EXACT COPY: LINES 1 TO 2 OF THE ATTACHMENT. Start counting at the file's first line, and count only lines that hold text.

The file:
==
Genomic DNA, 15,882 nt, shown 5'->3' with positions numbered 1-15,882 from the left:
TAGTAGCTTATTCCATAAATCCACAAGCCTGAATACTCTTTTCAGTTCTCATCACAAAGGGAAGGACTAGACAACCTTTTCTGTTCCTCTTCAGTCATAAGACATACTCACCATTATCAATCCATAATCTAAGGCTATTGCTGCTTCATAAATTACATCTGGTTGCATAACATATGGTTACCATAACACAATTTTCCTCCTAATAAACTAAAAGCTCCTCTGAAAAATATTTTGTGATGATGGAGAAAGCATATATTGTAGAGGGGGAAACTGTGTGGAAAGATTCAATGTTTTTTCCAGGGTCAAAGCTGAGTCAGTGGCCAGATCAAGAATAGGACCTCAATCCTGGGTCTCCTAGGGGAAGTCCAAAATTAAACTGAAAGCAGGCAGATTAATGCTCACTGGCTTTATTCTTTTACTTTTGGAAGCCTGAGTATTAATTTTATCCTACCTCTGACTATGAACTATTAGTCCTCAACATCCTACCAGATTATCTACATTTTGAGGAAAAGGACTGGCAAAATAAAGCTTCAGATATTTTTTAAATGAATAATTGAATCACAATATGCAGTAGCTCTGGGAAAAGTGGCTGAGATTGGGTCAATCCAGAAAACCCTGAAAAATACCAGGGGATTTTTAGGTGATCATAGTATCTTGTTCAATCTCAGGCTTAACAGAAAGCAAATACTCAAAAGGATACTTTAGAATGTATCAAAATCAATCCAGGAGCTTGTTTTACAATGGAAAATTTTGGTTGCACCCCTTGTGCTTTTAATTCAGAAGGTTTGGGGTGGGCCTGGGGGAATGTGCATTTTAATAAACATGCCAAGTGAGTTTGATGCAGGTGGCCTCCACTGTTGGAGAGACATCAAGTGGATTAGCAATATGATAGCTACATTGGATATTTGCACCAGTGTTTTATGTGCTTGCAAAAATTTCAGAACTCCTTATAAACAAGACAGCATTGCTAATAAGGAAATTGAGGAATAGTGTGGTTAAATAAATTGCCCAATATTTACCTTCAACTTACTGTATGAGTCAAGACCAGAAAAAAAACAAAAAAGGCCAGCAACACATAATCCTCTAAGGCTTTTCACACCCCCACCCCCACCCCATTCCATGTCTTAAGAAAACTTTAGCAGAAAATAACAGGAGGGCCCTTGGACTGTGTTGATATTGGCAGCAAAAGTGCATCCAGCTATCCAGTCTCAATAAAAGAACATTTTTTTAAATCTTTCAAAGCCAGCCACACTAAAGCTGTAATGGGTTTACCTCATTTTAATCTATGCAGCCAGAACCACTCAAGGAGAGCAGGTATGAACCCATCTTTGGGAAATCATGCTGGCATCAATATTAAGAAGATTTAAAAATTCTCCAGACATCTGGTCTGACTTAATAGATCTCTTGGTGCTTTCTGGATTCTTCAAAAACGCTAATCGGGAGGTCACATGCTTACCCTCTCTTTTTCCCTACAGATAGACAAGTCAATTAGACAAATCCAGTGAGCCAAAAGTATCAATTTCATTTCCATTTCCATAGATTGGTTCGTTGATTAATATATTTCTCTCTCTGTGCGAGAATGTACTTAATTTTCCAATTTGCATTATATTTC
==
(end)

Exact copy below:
Genomic DNA, 15,882 nt, shown 5'->3' with positions numbered 1-15,882 from the left:
TAGTAGCTTATTCCATAAATCCACAAGCCTGAATACTCTTTTCAGTTCTCATCACAAAGGGAAGGACTAGACAACCTTTTCTGTTCCTCTTCAGTCATAAGACATACTCACCATTATCAATCCATAATCTAAGGCTATTGCTGCTTCATAAATTACATCTGGTTGCATAACATATGGTTACCATAACACAATTTTCCTCCTAATAAACTAAAAGCTCCTCTGAAAAATATTTTGTGATGATGGAGAAAGCATATATTGTAGAGGGGGAAACTGTGTGGAAAGATTCAATGTTTTTTCCAGGGTCAAAGCTGAGTCAGTGGCCAGATCAAGAATAGGACCTCAATCCTGGGTCTCCTAGGGGAAGTCCAAAATTAAACTGAAAGCAGGCAGATTAATGCTCACTGGCTTTATTCTTTTACTTTTGGAAGCCTGAGTATTAATTTTATCCTACCTCTGACTATGAACTATTAGTCCTCAACATCCTACCAGATTATCTACATTTTGAGGAAAAGGACTGGCAAAATAAAGCTTCAGATATTTTTTAAATGAATAATTGAATCACAATATGCAGTAGCTCTGGGAAAAGTGGCTGAGATTGGGTCAATCCAGAAAACCCTGAAAAATACCAGGGGATTTTTAGGTGATCATAGTATCTTGTTCAATCTCAGGCTTAACAGAAAGCAAATACTCAAAAGGATACTTTAGAATGTATCAAAATCAATCCAGGAGCTTGTTTTACAATGGAAAATTTTGGTTGCACCCCTTGTGCTTTTAATTCAGAAGGTTTGGGGTGGGCCTGGGGGAATGTGCATTTTAATAAACATGCCAAGTGAGTTTGATGCAGGTGGCCTCCACTGTTGGAGAGACATCAAGTGGATTAGCAATATGATAGCTACATTGGATATTTGCACCAGTGTTTTATGTGCTTGCAAAAATTTCAGAACTCCTTATAAACAAGACAGCATTGCTAATAAGGAAATTGAGGAATAGTGTGGTTAAATAAATTGCCCAATATTTACCTTCAACTTACTGTATGAGTCAAGACCAGAAAAAAAACAAAAAAGGCCAGCAACACATAATCCTCTAAGGCTTTTCACACCCCCACCCCCACCCCATTCCATGTCTTAAGAAAACTTTAGCAGAAAATAACAGGAGGGCCCTTGGACTGTGTTGATATTGGCAGCAAAAGTGCATCCAGCTATCCAGTCTCAATAAAAGAACATTTTTTTAAATCTTTCAAAGCCAGCCACACTAAAGCTGTAATGGGTTTACCTCATTTTAATCTATGCAGCCAGAACCACTCAAGGAGAGCAGGTATGAACCCATCTTTGGGAAATCATGCTGGCATCAATATTAAGAAGATTTAAAAATTCTCCAGACATCTGGTCTGACTTAATAGATCTCTTGGTGCTTTCTGGATTCTTCAAAAACGCTAATCGGGAGGTCACATGCTTACCCTCTCTTTTTCCCTACAGATAGACAAGTCAATTAGACAAATCCAGTGAGCCAAAAGTATCAATTTCATTTCCATTTCCATAGATTGGTTCGTTGATTAATATATTTCTCTCTCTGTGCGAGAATGTACTTAATTTTCCAATTTGCATTATATTTC